Mississippi Strippers Awarded $3 Million In Workplace Discrimination Lawsuit
The money will be used for back pay and past and future suffering.
After alleging a racial bias against Black employees, five Black strippers have been awarded $3.3 million in a workplace discrimination lawsuit against Danny's Downtown Cabaret
Like what you're reading?
Get more in your inbox.
The Equal Employment Opportunity Commission (EEOC) opened a suit against Danny's Downtown Cabaret in Jackson for allegedly discriminating between Black and white workers. Per Thursday's release from the EEOC, the mistreatment had been going on for at least eight years.
Federal court jury orders Danny’s downtown to pay 5 black dancers more than $3 million. pic.twitter.com/r7KaeL0IQ2— Ross Adams (@radamsWAPT) May 16, 2019
"Despite at least eight years of efforts by the EEOC, which included two EEOC charges, three prior lawsuits and contempt proceedings and three consent decrees Danny's continued to discriminate against the dancers," a portion of the statement read.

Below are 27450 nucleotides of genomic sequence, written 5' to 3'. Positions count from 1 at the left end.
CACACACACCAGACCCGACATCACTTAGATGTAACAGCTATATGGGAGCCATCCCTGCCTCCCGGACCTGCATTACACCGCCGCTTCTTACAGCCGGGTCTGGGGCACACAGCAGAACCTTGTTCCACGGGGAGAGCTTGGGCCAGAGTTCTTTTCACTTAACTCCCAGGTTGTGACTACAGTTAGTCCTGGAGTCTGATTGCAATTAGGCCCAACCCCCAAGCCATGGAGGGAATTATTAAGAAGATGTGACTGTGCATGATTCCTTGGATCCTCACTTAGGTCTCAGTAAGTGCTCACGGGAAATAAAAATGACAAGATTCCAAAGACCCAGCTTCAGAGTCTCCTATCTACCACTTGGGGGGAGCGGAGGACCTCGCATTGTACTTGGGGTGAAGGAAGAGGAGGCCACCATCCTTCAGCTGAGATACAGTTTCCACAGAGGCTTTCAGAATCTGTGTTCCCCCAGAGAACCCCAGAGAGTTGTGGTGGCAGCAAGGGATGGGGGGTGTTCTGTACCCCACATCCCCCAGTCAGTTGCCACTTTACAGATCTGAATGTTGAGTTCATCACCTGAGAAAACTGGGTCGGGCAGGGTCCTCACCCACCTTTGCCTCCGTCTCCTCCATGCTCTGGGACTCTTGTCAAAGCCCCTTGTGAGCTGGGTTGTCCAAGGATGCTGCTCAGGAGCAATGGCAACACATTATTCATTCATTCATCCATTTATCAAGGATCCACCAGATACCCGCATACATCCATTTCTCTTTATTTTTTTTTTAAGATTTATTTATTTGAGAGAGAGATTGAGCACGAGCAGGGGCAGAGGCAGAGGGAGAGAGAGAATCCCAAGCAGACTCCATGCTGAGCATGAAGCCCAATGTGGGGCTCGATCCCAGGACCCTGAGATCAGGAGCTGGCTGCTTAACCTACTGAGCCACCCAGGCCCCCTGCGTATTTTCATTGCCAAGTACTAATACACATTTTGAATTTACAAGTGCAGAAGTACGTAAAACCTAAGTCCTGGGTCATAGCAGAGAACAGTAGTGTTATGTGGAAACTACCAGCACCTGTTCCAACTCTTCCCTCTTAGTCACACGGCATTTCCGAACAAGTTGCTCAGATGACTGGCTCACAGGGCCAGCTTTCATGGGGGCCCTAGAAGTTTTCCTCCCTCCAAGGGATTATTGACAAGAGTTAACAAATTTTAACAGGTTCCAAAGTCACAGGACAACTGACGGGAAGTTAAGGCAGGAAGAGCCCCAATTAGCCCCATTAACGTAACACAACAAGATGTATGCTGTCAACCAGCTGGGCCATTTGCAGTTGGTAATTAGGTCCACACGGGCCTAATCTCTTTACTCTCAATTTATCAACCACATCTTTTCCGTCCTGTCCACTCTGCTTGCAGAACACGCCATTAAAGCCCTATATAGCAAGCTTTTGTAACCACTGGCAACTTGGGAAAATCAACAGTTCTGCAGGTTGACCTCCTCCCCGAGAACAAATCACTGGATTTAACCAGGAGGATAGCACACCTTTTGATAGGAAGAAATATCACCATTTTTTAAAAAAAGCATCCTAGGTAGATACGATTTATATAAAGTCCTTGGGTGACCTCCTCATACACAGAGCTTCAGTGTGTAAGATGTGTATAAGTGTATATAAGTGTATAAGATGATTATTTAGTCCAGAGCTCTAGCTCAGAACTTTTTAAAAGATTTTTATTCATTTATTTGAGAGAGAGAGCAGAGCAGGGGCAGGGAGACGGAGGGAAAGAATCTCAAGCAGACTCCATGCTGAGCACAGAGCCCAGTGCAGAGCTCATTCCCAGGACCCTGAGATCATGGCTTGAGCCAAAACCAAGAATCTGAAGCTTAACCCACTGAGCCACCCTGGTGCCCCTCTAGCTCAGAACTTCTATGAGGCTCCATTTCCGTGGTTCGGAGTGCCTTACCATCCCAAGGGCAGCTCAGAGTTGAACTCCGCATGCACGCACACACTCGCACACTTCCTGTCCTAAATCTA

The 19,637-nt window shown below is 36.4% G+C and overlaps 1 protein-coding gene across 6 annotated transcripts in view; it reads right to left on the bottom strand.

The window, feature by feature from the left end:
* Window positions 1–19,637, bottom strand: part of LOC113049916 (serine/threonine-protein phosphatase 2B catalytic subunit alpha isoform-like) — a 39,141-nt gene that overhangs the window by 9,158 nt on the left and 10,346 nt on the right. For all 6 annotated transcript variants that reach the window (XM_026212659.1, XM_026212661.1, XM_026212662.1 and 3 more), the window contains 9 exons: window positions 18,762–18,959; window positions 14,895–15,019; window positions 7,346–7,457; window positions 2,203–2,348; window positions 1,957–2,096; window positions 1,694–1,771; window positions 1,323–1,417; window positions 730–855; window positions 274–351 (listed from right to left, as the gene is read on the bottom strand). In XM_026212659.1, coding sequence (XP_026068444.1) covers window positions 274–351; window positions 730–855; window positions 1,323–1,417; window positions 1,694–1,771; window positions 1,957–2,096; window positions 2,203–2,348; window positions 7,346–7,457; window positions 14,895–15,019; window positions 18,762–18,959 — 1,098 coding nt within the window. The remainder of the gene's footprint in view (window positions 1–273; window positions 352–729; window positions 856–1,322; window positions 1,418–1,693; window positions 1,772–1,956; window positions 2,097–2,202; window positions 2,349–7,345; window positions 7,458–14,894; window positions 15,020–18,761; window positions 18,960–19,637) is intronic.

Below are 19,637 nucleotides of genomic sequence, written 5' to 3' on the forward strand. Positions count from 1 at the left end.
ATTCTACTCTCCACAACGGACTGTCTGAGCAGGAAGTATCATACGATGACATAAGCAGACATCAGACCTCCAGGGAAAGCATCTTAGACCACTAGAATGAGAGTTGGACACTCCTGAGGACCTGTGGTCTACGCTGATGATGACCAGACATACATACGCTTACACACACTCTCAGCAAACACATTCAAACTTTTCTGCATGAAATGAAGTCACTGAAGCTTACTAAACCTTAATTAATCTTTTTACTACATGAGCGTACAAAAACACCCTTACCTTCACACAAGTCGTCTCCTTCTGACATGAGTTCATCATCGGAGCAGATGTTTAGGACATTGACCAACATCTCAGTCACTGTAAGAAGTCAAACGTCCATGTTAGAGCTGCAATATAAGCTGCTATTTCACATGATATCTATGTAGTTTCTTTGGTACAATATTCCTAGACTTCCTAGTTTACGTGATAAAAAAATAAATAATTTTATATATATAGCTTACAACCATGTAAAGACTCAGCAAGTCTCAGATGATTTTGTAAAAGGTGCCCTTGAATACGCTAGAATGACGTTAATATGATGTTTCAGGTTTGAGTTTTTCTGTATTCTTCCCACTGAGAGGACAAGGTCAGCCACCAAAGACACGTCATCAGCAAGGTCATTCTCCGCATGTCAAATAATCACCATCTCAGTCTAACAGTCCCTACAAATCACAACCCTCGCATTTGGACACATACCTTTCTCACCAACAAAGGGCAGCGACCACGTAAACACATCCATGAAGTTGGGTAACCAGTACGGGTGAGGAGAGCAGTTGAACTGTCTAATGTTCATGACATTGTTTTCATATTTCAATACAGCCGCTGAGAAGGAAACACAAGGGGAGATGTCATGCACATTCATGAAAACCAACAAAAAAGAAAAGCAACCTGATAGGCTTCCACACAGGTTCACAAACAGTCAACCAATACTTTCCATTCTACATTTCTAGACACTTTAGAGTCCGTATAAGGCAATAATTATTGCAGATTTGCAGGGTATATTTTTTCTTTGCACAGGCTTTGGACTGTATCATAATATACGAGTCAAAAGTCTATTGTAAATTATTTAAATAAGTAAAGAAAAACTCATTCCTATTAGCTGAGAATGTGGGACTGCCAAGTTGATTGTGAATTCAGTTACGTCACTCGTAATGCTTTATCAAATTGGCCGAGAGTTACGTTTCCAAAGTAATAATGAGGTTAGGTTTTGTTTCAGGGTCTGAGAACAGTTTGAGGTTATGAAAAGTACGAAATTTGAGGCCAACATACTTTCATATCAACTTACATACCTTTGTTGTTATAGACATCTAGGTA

The lounge allegedly penalized Black dancers $25 if they arrived late for work and gave them unfair hours. Their white counterparts were neither fined nor given biased schedules. The suit also mentions that a Danny's manager used racial slurs toward a Black employee and required Black workers to dance at Black Diamonds, another exotic club in Jackson owned by Danny's owners. Conditions and protection for the dancers were worse and the ladies were compensated less.
According to NBC News, the women will split the reward among themselves for back pay and past and future hardships. Danny's Downtown Cabaret lawyer, Bill Walter, said on Friday he will ask U.S. District Judge Henry T. Wingate to reduce the settlement. If Judge Wingate refuses, his client will appeal. Marsha Rucker, the EEOC's regional attorney based in Birmingham, hopes this is a stern message to any future employers who believe "they are above the law."
"This case shows the EEOC will sue any employer, operating any type of business, who violates federal anti-discrimination laws, especially those who will not stop discriminating even after being given repeated chances to do so" Rucker said in the same release published Thursday. "The EEOC will protect employees in any industry who are subjected to such blatant and repeated discrimination. The jury yesterday sent a powerful message to Danny’s and any employer who thinks they are above the law."
Get your coins, ladies.